The World Economic Forum(WEF) is an elite gathering of global leaders in the public and private sectors, who hear cases for international collaboration as a means of solving global challenges. In recognition of the Tony Elumelu Foundation’s role as the pan-African organization encouraging inter-African collaboration through entrepreneurship, our Founder, Tony O. Elumelu led a delegation from the business and philanthropic arms of his empire to the event.
There, he presented the TEF Entrepreneurship Programme as Africa’s most innovative approach to tackling unemployment and driving sustainable development in a series of meetings and speaking engagements in the WEF program.
Speaking as an investor in Africa and one who is passionate about entrepreneurship, in each meeting he held and discussions he participated in, Mr. Elumelu demonstrated how our innovative approach to alleviating poverty by creating jobs is the new blueprint for sustainably developing our continent.
In a private session with World Bank President, Jim Yong Kim, where they engaged on how to increase economic opportunities for young Africans. They ultimately agreed to work together to scale up the TEF Programme in collaboration with both the World Bank and the International Finance Corporation (IFC) to reach more budding African entrepreneurs. In a session with German Chancellor Angela Merkel and International Monetary Fund (IMF) Managing Director Christine LaGarde, he stressed that start-ups and the entrepreneurs who run them are no longer just a buzz word in the global zeitgeist, but are drivers of development across the global economy.
In interviews with CNBC Africa and CNN, Mr. Elumelu passionately expounded on the overriding commitment his family has made through TEF, to eradicate poverty and drive employment – two of Africa’s biggest challenges which once unlocked, would fundamentally change the way it develops.
As a reflection of that commitment, Mr. Elumelu led WEF’s Family Business Community session on the topic, Generating a Sustainable Prosperity: Are Family Businesses Custodians of a Bigger Project’ The session highlighted the role of family businesses in creating social and economic prosperity for all.
The next day, Mr. Elumelu gave remark at a GAVI Alliance breakfast, where TEF Trustee, Dr. Awele V. Elumelu was named a GAVI ambassador – a private sector champion who will raise awareness for immunisation in Africa. During his remarks, Mr. Elumelu spoke on the need for better collaboration among African leaders to drive social change.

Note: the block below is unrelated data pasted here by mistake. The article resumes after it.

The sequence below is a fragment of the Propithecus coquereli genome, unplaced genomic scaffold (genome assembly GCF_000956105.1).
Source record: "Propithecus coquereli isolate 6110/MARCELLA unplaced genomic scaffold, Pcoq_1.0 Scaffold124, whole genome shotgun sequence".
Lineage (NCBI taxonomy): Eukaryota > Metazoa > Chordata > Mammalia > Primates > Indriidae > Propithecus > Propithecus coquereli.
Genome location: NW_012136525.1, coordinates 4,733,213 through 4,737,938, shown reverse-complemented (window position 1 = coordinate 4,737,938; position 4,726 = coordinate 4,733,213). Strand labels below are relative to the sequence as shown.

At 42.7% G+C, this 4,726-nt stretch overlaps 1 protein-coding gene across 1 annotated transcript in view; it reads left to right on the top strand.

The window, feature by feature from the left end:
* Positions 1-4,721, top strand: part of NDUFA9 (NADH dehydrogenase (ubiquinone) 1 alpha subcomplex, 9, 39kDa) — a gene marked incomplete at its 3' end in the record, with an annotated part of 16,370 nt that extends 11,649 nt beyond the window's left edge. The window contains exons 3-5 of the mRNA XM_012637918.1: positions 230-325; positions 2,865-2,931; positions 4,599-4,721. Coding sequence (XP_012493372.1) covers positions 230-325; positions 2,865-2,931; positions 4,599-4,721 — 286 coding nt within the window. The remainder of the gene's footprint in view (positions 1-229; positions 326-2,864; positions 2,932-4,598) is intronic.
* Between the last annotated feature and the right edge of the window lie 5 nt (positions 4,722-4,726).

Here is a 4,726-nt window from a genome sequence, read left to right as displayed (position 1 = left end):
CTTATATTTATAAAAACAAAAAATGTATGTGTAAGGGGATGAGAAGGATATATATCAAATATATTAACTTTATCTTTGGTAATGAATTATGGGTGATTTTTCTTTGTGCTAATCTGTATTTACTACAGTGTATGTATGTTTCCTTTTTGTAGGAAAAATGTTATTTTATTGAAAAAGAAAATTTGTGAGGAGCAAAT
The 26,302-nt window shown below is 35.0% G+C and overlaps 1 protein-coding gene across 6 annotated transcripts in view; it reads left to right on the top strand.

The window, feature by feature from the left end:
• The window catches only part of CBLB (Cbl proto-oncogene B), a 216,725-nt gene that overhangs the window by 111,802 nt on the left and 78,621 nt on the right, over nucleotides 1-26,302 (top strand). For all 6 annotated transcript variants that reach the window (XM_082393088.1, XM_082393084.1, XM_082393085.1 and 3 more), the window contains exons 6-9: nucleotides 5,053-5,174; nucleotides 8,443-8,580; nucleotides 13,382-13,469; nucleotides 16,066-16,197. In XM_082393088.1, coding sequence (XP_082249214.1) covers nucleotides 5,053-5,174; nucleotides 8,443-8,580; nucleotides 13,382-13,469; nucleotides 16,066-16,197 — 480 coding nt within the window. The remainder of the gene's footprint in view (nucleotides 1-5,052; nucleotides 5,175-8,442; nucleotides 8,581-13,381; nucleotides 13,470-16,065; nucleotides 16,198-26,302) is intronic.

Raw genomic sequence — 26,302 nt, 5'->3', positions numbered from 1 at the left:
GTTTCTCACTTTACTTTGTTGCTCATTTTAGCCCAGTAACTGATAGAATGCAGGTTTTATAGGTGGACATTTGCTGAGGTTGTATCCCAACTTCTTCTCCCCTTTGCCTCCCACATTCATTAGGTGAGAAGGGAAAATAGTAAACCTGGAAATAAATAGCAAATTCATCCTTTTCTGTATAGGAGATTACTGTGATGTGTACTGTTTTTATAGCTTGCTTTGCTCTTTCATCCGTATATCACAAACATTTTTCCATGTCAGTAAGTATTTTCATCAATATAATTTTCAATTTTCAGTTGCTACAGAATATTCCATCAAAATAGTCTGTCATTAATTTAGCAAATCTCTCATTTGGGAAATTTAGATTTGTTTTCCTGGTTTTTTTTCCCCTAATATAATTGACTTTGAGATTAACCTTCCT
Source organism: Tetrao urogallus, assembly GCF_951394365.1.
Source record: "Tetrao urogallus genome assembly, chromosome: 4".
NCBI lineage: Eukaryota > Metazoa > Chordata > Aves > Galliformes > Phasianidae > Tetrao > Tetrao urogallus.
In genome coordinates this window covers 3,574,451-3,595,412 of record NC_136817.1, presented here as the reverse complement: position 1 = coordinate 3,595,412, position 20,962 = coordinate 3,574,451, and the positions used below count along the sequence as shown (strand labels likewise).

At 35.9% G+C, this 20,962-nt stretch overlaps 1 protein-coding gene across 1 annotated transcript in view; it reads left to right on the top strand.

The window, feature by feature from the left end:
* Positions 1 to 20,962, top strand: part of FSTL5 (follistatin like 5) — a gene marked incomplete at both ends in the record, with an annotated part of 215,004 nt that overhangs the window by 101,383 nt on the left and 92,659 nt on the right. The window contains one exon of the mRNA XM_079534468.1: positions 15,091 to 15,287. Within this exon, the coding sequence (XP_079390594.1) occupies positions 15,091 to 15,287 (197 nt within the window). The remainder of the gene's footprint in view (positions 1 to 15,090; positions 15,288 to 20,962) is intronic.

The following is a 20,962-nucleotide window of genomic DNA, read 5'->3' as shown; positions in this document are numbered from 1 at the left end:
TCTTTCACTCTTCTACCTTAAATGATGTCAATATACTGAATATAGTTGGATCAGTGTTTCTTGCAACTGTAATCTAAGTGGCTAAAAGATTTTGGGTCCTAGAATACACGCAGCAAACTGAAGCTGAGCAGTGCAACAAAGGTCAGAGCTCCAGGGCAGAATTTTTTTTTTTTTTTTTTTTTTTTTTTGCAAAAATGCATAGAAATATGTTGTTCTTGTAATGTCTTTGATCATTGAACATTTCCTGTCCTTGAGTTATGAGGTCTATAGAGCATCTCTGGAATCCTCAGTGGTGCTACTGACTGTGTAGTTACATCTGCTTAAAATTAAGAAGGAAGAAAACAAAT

The Forum culminated for the TEF delegation when Mr. Elumelu spoke on a panel – his brainchild to ensure that start-ups and the business ecosystems they strengthen are recognized as a viable conduit for business development – the State of Start-ups. The session, borne out of a letter he wrote to Forum Chairman Klaus Schwab and streamed live from the Congress Center, highlighted the incredible progress startups have already made in creating employment.
During the session, Mr. Elumelu offered proffered advice for all entrepreneurs confronted by failure, saying, “The world celebrates only success, but it’s important to teach people resilience, about tenacity, that brings success. An entrepreneur’s path is not linear, it’s up and down, but at the end of the day when you plot it, you see upward movement. Failure is a given and there are specific tools: one, you should be very resilient, two, you must think long term, because if you think long term, short term failures wont set you back so much. And most importantly, by laser focused and know that success will come at the end of the day if you are laser-focused and tenacious.”
In meetings with the organisations like the International Trade Center, Indorama, Microsoft Philantropy, Devex, Thomson Reuters Foundation, Global Fund, the Red Cross and more, TEF CEO Parminder Vir OBE delivered a single message – our ground-breaking entrepreneurship development programme is the partner of choice international organizations seeking innovative, sustainable approaches to transforming Africa’s economy. In the past 3 years, we have championed entrepreneurship in all 54 African countries by providing 3000 start-ups with access to funding, mentorship, training and networking opportunities. We have invested direct seed capital of $15 million in 3000 African entrepreneurs in 30 sectors from 54 countries. We have built a model which works and we are proud of the impact our alumni are making all over the continent.
At TEF we are confident that our model works and if scaled by organizations, public and private, across the continent, Africa will experience an entrepreneurship revolution. We are currently accepting applications to identify 1,000 new entrepreneurs from across the continent with business ideas and start-ups that have the potential to grow and contribute to economic development on a local, national and continent-wide level. We encourage you to help us spur this entrepreneurship revolution by encouraging African entrepreneurs with potential to apply, or partnering with us to strengthen and scale our programme.
Visit www.tonyelumelufoundation.org to find out more.